GOODWIN, Circuit Judge:
Chinese and Spanish American minority plaintiffs appeal the dismissal without prejudice of their complaint seeking declaratory and injunctive relief for alleged violations of their rights under the Voting Rights Act Amendments of 1975, 42 U.S.C. § 1973 et seq.
The complaint alleged that the City of San Francisco failed to meet the requirements of the Act in city elections in November and December of 1975. Plaintiffs assert: (1) no action had been taken to provide voter registration materials and voter affidavits in any language other than English; (2) no multilingual ballots or voting machines were provided; (3) an unequal burden was placed on language-minority voters who desired election information.
The Act, in pertinent part, provides:
On September 3, 1975, the Director of the Census designated San Francisco as a political subdivision covered by § 1973aa-1a(b). On October 21, 1975, appellants filed their complaint.
The district court dismissed the action from the bench "as premature", adding that there was "no indication that the defendants are acting other than in good faith". The dismissal was based on the court's belief that the city was entitled to reasonable time to meet the requirements of the newly-enacted amendments.
The determination, in early September, that the city was subject to § 1973aa-1a(b) left the city only a few days in which to make the contracts and accomplish the changes necessary to modify its election procedures to comply with the Act before the November elections. However, shortage of time will not necessarily shield election officials from the diligent assertion of rights under the Act. It is Congress's intention to eradicate voting discrimination with all possible speed. Briscoe v. Bell, 432 U.S. 404, 410, 97 S.Ct. 2428, 53 L.Ed.2d 439 (1977). The law imposes a duty on parties having grievances based on discriminatory practices to bring their complaints forward for preelection adjudication. Toney v. White, 488 F.2d 310, 314 (5th Cir. 1973). Therefore, the complaint was not "premature", even though it may have been highly inconvenient. The city could have been protected by the conditions of any injunction from unreasonable or impossible burdens.
The city describes the district court's dismissal of the complaint on the grounds of good faith as "eminently reasonable". While good faith has an abstract element of equity about it, and may be a defense under some circumstances to an action brought under civil rights acts for damages, it is not a bar to an action for injunctive and declaratory relief. Eslinger v. Thomas, 476 F.2d 225 (4th Cir. 1973). Moreover, the good-faith defense is available only to the extent that the common law action based on the parallel tort so provides. Williams v. Gould, 486 F.2d 547 (9th Cir. 1973). Because a federal claim based on a denial of voting rights has no deep common law roots, there is no well-defined common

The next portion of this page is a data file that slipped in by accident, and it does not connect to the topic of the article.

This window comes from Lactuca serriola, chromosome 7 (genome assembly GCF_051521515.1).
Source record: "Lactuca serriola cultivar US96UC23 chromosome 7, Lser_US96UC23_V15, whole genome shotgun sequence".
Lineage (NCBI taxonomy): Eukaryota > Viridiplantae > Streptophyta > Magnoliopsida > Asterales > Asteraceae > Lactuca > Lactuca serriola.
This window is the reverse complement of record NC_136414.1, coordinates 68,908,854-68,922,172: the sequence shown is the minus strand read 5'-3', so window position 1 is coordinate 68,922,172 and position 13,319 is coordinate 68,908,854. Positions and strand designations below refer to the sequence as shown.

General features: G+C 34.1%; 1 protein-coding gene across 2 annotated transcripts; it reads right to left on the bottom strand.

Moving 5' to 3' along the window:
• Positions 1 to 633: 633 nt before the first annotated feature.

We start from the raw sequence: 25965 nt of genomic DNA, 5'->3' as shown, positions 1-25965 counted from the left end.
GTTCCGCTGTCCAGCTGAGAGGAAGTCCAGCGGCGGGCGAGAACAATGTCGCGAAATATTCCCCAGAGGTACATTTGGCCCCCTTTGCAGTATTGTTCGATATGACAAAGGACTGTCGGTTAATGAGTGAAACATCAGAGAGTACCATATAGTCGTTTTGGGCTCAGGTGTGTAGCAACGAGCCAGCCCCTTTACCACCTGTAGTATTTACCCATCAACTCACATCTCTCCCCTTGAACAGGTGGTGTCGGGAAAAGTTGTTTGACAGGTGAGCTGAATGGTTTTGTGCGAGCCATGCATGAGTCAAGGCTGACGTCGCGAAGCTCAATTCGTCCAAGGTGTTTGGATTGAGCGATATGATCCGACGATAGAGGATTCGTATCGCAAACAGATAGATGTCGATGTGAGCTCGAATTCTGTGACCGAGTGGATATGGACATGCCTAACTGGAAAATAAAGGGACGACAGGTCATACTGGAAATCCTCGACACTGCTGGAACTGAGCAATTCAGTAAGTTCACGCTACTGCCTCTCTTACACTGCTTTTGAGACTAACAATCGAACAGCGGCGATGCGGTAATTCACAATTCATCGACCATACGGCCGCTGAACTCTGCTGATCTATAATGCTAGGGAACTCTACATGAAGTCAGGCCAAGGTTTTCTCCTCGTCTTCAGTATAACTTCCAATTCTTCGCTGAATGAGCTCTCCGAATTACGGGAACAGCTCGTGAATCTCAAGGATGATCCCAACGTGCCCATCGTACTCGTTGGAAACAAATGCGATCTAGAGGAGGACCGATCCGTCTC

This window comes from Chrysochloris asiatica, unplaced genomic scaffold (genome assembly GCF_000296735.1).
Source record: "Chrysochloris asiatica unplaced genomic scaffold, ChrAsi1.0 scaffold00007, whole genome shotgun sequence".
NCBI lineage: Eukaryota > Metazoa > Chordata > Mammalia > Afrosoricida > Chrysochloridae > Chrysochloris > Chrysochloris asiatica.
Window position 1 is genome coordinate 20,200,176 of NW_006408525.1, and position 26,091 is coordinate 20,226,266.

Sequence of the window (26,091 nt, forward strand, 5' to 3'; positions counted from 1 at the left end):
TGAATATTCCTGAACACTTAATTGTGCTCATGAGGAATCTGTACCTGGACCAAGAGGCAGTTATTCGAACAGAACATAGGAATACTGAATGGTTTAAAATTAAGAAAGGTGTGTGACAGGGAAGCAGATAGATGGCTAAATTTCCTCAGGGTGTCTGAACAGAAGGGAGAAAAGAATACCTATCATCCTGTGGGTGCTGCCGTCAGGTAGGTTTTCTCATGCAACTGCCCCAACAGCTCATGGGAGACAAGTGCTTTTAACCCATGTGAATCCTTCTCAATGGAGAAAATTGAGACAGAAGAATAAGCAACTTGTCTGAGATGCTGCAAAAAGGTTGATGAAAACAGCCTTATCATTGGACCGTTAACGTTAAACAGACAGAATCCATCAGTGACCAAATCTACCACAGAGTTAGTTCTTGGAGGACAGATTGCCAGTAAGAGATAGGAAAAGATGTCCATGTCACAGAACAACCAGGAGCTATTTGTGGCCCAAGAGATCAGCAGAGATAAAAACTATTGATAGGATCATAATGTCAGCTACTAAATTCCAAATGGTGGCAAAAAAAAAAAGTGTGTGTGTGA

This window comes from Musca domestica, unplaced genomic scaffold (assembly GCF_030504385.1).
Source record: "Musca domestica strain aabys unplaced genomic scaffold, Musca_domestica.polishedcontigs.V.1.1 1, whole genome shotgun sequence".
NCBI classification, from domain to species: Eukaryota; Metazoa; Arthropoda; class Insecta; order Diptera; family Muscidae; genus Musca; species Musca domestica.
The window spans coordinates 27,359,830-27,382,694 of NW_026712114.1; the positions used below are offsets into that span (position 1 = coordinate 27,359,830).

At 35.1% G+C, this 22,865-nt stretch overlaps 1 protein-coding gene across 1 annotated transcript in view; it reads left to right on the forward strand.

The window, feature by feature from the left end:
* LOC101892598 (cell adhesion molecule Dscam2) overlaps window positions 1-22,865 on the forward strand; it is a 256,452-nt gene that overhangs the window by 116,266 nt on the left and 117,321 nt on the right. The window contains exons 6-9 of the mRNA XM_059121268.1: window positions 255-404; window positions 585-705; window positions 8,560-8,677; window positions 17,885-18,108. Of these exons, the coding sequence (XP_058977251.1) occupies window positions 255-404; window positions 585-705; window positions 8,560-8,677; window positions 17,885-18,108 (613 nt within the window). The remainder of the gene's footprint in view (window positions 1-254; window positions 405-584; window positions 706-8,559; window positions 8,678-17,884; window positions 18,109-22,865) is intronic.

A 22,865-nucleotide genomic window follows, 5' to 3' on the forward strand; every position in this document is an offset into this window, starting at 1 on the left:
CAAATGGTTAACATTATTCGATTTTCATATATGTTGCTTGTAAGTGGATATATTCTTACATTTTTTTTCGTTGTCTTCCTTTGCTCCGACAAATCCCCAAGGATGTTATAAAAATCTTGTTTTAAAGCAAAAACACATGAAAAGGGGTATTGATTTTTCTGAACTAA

The city now asserts that actions taken since 1975 in regard to election procedures have rendered the case moot or "about to become moot". This action might indeed be considered moot if subsequent events have made it clear that the alleged violations could not reasonably be expected to recur. But the record before us sheds no light on the problem, and the city's own statement of mootness cannot support an affirmance on that ground. United States v. Concentrated Phosphate Export Association, Inc., 393 U.S. 199, 89 S.Ct. 361, 21 L.Ed.2d 344 (1968). The dispute over the elections of November and December 1975 is now moot, but the sufficiency of the city's current compliance with the Act is, or may be, a live, justiciable controversy "capable of repetition, yet evading review". Southern Pacific Terminal Co. v. ICC, 219 U.S. 498, 515, 31 S.Ct. 279, 283, 55 L.Ed. 310 (1911), quoted in Moore v. Ogilvie, 394 U.S. 814, 816, 89 S.Ct. 1493, 23 L.Ed.2d 1 (1969). Only a trial court can answer the relevant questions.
Finally, both parties seek attorneys' fees. Title 42 U.S.C. § 1973l(e) permits this court, in its discretion, to allow attorneys' fees to the "prevailing party" in "any action to enforce the voting guarantees of the fourteenth and fifteenth amendment".
No issue on the merits has been finally determined in favor of any party. Any award of attorneys' fees can await the outcome of the action in the district court. When the prevailing party has been determined, the district court may consider in any award of attorneys' fees the effort expended in the appeal by the attorneys for the party that ultimately prevails.
Vacated and remanded.